In Python, we can use the random module to generate pseudo-random numbers ranging between zero and one.

Example:

from random import *
 
print random()     # Generate a pseudo-random number between 0 and 1.

Random number between 1 and 100
To generate a whole number (integer) between one and one hundred, example:

from random import *
 
print randint(1, 100)    # Pick a random number between 1 and 100.

Of course, you can also store the value in a variable instead of print out.

Random number between 1 and 10
To generate a random floating point number between 1 and 10, we can use the uniform() function.

from random import *
 
print uniform(1, 10)

Random Generators using Numpy
It uses the rand() function, example as below:

# Import numpy
import numpy as np

# Random rand()
np.random.rand()

It returns values between 0 and 1, similar to the random() function above.

We can set a seed number where the same seed number will generate the same random number. This is useful because it ensures ‘reproducibility’ where it can be applied into running different versions of the same algorithm and you are using the exact same random numbers and making a fair comparison between the versions.

# Import numpy
import numpy as np

# Random rand() with seed
np.random.seed(10)
np.random.rand()

# This is different because we did not use seed
np.random.rand()

Using the randint()
WIth Numpy randint(), we can specify the range of whole number to be randomly generated. The arguments for randint(),

numpy.random.randint(low, high=None, size=None, dtype=’l’)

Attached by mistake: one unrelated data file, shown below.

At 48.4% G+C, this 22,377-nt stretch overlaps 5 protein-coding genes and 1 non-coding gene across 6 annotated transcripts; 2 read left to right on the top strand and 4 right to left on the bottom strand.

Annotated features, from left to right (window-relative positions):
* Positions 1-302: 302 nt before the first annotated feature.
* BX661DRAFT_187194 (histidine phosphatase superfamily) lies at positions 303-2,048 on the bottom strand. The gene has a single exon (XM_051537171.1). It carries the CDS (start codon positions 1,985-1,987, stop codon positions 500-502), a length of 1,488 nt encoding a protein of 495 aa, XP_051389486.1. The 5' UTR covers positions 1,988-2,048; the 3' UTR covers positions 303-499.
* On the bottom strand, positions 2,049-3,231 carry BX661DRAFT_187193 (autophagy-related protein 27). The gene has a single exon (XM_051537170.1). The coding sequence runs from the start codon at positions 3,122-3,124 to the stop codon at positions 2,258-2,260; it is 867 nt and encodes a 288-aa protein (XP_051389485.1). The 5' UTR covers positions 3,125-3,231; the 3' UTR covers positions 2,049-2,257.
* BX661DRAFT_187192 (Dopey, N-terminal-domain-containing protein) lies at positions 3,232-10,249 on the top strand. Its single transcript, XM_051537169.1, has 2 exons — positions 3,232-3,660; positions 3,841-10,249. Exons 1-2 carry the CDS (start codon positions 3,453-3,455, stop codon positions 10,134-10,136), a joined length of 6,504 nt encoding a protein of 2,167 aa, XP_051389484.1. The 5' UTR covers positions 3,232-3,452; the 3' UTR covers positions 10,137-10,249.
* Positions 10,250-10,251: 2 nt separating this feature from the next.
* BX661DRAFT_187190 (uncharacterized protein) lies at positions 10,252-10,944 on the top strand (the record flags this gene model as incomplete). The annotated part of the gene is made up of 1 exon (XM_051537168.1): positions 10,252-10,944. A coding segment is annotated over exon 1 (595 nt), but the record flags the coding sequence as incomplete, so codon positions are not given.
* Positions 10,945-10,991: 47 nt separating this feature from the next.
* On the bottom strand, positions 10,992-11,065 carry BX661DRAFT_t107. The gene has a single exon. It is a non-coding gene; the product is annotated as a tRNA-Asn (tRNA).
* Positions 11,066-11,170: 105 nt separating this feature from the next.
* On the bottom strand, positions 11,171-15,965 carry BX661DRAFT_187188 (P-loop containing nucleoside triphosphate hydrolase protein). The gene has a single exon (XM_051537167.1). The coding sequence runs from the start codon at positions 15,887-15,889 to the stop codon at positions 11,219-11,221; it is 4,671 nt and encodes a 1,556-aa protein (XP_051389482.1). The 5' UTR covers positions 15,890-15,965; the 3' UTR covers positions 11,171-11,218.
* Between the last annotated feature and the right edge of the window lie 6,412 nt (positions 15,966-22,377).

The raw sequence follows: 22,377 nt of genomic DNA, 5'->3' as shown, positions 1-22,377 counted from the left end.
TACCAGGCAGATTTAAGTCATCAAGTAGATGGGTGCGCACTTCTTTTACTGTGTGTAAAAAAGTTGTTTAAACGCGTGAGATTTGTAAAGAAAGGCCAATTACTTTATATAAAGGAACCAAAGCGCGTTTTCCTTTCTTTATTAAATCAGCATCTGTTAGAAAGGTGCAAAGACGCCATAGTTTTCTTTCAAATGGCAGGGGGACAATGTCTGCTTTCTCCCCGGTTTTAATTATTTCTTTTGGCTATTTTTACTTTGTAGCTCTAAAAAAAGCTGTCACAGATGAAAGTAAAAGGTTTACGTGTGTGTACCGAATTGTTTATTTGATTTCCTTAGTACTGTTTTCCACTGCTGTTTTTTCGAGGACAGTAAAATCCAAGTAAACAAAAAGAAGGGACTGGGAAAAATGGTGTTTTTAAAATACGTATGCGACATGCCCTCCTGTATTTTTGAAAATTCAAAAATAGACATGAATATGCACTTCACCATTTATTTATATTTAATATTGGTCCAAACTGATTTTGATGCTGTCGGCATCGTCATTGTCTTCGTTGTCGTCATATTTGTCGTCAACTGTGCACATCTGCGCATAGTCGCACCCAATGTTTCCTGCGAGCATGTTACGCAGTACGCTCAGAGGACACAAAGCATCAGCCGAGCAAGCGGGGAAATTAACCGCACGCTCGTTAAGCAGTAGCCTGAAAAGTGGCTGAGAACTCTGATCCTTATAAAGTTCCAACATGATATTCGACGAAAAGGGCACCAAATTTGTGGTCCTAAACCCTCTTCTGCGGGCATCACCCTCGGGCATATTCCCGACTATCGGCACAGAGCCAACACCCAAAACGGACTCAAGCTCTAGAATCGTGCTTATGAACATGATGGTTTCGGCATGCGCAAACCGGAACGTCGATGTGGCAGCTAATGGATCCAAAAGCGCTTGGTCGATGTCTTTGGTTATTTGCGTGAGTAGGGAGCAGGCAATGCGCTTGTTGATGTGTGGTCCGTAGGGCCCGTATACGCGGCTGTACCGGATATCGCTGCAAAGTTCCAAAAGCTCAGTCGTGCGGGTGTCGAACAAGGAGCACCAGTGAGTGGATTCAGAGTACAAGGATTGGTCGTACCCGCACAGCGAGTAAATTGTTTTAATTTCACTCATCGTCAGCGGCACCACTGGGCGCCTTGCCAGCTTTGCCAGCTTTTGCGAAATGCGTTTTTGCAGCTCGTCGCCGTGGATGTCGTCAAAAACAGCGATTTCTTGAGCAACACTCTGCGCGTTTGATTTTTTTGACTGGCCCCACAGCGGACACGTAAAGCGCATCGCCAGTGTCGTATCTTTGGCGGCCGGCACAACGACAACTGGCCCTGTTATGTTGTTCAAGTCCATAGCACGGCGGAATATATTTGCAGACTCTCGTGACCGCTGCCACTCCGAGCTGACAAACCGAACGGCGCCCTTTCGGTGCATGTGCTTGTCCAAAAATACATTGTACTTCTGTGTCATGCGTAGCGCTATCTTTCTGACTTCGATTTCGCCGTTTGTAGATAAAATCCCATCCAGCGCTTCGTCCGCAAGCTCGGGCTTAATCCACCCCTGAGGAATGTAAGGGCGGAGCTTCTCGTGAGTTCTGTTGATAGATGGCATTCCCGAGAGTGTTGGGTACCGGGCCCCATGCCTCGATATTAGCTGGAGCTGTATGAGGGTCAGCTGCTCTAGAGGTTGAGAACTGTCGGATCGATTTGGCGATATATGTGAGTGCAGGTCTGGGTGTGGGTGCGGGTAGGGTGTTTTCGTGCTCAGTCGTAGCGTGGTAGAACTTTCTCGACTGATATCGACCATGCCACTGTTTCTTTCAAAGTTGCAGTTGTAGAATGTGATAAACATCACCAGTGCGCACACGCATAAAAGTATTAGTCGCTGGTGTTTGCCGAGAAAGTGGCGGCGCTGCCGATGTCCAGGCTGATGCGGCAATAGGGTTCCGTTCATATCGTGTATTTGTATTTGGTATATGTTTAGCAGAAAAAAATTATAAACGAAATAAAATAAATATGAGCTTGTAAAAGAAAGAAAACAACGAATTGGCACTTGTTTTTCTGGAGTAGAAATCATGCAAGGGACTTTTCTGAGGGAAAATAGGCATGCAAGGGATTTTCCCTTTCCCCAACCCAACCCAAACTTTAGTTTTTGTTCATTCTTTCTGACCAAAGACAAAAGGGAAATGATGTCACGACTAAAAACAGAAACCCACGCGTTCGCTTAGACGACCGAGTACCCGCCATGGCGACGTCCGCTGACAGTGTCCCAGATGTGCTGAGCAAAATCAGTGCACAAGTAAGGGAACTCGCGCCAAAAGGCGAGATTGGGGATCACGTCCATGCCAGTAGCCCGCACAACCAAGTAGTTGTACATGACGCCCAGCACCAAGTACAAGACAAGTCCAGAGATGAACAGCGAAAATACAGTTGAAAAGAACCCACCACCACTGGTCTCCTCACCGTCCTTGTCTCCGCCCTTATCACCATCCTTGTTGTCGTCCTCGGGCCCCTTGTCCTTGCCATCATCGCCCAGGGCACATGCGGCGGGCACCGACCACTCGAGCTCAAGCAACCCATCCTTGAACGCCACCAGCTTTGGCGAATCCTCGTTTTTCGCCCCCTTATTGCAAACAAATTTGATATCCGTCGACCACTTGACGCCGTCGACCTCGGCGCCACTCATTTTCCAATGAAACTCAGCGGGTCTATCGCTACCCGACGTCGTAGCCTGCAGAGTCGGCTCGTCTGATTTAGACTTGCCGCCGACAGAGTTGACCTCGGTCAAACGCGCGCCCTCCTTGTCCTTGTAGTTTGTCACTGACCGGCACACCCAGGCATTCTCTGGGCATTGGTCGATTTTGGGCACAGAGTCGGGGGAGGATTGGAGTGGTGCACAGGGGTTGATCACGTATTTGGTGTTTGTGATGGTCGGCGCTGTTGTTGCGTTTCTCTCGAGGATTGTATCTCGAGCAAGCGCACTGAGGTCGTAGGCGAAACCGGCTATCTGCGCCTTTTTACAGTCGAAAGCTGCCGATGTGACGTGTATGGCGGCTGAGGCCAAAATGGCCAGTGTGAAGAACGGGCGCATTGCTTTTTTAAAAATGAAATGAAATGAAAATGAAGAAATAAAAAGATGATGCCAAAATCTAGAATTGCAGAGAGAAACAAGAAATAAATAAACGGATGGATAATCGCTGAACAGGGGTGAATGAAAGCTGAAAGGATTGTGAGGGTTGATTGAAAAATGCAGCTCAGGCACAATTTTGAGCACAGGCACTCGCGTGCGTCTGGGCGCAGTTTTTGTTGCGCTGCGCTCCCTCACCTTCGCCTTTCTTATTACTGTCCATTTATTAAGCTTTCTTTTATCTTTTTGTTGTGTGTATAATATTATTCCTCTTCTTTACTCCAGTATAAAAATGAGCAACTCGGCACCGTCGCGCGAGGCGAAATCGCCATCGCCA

low: smallest signed number
high: optional. Largest signed number, but excluded from the random.
size: optional. Output shape.
dtype: optional. Desired dtype of the result.

# Import numpy
import numpy as np

# Random rand() with seed
np.random.seed(10)
coin = np.random.randint(0,2)
print(coin)

Since the above code uses the seed number, the output will be same for each time we run the codes.

In the exercise given by DataCamp, it requires,
1. Roll the dice using randint() and assign to a variable, dice.
2. Use if-elif-else condition to construct below:

If dice is 1 or 2, you go one step down.
If dice is 3, 4 or 5, you go one step up.
Else, you throw the dice again. The number of eyes is the number of steps you go up.

3. Print out dice and step and check if the output is correctly done.

# Numpy is imported, seed is set

# Starting step
step = 50

# Roll the dice
dice = np.random.randint(1,7)

# Finish the control construct
if dice <= 2 :
    step = step - 1
elif dice >= 3 and dice <=5 :
    step = step + 1
else :
    step = step + np.random.randint(1,7)

# Print out dice and step
print(dice)
print(step)


Day 31: Looping in Pandas DataFrame

I have covered the introduction of the Pandas and filtering in the Pandas DataFrame. Also, I covered the looping in the Numpy array. In this entry, I continue sharing about looping, this time is looping in Pandas DataFrame.

In the example given by DataCamp, it reused the existing brics.csv file to explain. Let me include the screenshot of the DataFrame.

When we use a for loop to loop through the brics and print out the value, the output seems not what we want to see. Let see the example below:

# Import pandas as pd
import pandas as pd
# Import the brics
brics = pd.read_csv('brics.csv', index_col = 0)
# Use For loop
for val in brics:
  print(val)

The output is showing the header of the DataFrame, just like below:

This is not what we want to do by using for loop.

iterrows()
It iterates over the DataFrame rows as (index, series) pairs.

The syntax:
DataFrame.iterrows()

Let’s look into the example shared.

# Import pandas as pd
import pandas as pd
# Import the brics
brics = pd.read_csv('brics.csv', index_col = 0)
# Use For loop
for lab, row in brics.iterrows():
  print(lab)
  print(row)

The output of the above codes shows a few different set of data by countries return to the screen. The first iteration returns ‘BR’ and the entire rows are Pandas series, follows by ‘RU’ and etc.

Selective Print